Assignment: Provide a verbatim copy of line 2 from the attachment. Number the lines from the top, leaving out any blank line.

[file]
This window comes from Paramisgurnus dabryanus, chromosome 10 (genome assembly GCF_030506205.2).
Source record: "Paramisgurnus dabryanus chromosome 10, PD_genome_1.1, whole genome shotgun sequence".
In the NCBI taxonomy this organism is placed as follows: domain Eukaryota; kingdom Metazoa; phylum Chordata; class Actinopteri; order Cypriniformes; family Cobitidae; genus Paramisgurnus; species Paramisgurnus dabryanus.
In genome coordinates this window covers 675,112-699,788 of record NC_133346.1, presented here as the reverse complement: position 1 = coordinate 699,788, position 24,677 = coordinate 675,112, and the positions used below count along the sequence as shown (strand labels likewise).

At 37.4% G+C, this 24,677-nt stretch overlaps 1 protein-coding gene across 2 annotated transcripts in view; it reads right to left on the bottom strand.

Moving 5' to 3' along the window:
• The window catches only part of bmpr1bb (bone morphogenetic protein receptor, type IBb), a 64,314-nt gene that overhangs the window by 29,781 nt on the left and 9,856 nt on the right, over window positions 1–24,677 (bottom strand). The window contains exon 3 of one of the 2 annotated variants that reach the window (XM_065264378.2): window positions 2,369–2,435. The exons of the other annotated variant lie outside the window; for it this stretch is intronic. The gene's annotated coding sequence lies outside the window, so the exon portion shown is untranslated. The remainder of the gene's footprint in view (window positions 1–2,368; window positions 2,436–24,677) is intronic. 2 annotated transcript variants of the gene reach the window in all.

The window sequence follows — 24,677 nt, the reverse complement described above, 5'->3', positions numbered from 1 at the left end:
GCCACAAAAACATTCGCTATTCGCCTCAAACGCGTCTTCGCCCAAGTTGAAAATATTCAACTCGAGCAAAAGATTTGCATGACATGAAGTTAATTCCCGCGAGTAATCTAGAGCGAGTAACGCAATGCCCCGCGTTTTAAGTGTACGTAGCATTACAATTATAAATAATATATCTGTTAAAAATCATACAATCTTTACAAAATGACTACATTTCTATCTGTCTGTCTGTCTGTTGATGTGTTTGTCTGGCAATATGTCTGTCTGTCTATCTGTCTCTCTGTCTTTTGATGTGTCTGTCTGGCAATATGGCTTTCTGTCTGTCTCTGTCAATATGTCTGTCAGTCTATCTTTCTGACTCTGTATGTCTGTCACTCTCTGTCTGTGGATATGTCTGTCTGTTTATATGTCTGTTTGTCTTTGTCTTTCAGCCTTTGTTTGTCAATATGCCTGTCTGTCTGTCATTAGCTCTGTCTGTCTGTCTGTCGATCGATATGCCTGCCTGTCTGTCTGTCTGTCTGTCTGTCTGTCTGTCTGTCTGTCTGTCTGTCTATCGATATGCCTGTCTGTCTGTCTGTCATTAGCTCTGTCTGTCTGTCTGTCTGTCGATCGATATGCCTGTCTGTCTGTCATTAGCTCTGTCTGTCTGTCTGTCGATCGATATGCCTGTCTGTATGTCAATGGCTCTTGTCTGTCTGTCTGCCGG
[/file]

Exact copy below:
Source record: "Paramisgurnus dabryanus chromosome 10, PD_genome_1.1, whole genome shotgun sequence".